The major repairs at New York’s Penn Station that have pushed thousands of New Jersey Transit commuters off their normal routes into Manhattan this summer are right on-schedule after the first month of work.
The steady progress means service changes that have been in place since early July are still likely to end soon after Labor Day. But with the aging station and its heavily used infrastructure in need of even more fixing up once summer ends, additional track outages that could again impact NJ Transit may be looming.
According to the latest update from Amtrak, the agency that owns Penn Station and has been leading the ongoing repairs, workers will need roughly another month to finish fixing up Track 10 and a part of the facility that includes a very busy section known as “A Interlocking.” While the workers still have “considerable challenges ahead,” Gery Williams, Amtrak’s chief engineer, said they remain on course to complete those repairs by September 4.
“Really, overall, we’ve had a really, good week,” Williams told reporters on Friday as the project reached its official midway point. “From the project aspect, we’re 50 percent completed.”
“We’re very focused on delivering by Labor Day,” he said.
Amtrak’s major repair work at Penn Station was first announced in late April, after two train derailments caused major disruptions and brought new attention to the aging station’s failing infrastructure. Amtrak officials said they had previously identified problem areas inside the station, but were originally planning to do the maintenance work over a longer period of time in an effort to ease any disruptions.
This summer’s expedited repair effort has instead reduced the station’s hourly capacity from roughly 21 to 15 trains, meaning schedules for NJ Transit, Amtrak, and the Long Island Rail Road have all had to be adjusted to account for the loss of volume during what’s being dubbed the “Summer of Hell” for commuters.
Gov. Chris Christie — who has faced criticism for his stewardship of NJ Transit during his two terms in office — personally announced NJ Transit’s contingency plan to deal with the Amtrak repair project in May. A key to that plan has been a diversion to Hoboken of nearly 7,000 passengers who normally have direct service into Manhattan on the agency’s Morris & Essex lines. Although a roughly 50 percent fare discount has been offered while the service change is in place to help cushion the blow, the diversion is still adding about 45-minutes of commuting time in each direction for Morris & Essex passengers.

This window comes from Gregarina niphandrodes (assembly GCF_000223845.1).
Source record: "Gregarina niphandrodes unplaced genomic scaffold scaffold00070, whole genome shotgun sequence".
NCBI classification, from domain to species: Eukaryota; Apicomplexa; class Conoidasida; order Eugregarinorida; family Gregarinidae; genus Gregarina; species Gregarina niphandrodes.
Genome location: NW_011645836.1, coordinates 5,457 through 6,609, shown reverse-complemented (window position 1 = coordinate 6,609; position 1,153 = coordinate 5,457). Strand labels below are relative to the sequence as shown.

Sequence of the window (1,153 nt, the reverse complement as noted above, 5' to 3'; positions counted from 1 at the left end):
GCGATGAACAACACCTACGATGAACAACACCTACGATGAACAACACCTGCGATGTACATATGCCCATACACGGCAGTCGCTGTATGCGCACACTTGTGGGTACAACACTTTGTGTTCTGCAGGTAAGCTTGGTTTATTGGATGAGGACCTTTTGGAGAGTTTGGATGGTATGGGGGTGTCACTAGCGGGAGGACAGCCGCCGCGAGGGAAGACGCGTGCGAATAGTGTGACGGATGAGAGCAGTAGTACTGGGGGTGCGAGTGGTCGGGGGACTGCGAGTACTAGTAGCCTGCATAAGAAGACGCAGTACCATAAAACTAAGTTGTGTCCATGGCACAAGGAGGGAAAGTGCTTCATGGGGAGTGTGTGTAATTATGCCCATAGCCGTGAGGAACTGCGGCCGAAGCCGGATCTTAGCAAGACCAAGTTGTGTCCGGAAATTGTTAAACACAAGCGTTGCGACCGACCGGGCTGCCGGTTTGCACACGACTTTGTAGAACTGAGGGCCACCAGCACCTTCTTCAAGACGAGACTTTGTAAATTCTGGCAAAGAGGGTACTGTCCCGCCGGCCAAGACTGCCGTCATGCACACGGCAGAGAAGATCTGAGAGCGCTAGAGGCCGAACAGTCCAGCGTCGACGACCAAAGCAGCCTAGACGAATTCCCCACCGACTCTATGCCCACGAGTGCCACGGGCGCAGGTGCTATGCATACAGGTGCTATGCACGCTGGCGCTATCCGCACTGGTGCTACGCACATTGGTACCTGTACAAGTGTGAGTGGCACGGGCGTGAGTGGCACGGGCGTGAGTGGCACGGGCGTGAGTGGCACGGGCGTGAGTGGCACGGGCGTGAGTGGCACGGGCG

Riders on other NJ Transit lines, meanwhile, have also been facing periodic delays and overcrowding conditions this summer.
Cross-honoring arrangements between NJ Transit and the Port Authority have been put in place for diverted commuters who are now taking PATH trains from Hoboken into Manhattan. A cross-honoring agreement is also in place with NY Waterway, a ferry operator that has debuted a new route this summer between Hoboken and West 39th Street in Manhattan.
NJ Transit last week also added some new morning-only express bus routes to the Port Authority Bus Terminal that are enabling direct commutes into Manhattan. They include new morning-only express routes from Madison and Morristown, and more morning-only express trips from Maplewood and Summit. Some bus trips from Newark Broad Street and South Orange have also been discontinued due to low ridership.
“We’ve been closely monitoring how our customers are adjusting to the service changes so we can best match our equipment with demand,” said Steve Santoro, NJ Transit’s executive director. “Over the past couple of weeks, we’ve been getting a picture of when and where our customers utilize our services and we are adjusting accordingly to serve as many customers as possible.”
While the NJ Transit contingency plan has so far largely worked out as planned, the agency has faced some problems scheduling its train engineers, which has caused some route cancellations this summer.
But Williams, the Amtrak official, praised the region’s commuters at the start of Friday’s briefing for helping to make this summer’s difficult circumstances a little more tolerable.
“I want to thank all the passengers for their patience during this project,” he said.
He also complimented the workers who have been assigned to the repair effort, saying they completed the first phase of the project in July, which included some demolition and material removal. They have now moved on to the project’s second phase, which is focused in an area of the station that hosts Track 10 and the A Interlocking. The workers almost suffered a setback last week when a concrete mixer failed, but a replacement that was on standby was brought in so “we really didn’t lose a beat,” Williams said.
In fact, the temporary track shutdowns have worked well enough that Amtrak officials will consider them as a model that could be used again in the future as the station’s aging infrastructure continues to need repairs in other areas. But Williams stressed that any future track outages wouldn’t occur without cooperation from the partner agencies like NJ Transit. And he added no additional major work is planned at the station in 2017 that can’t be completed on weekends without service disruptions
“We’ll take a look and see what we want to do again next year,” Williams said.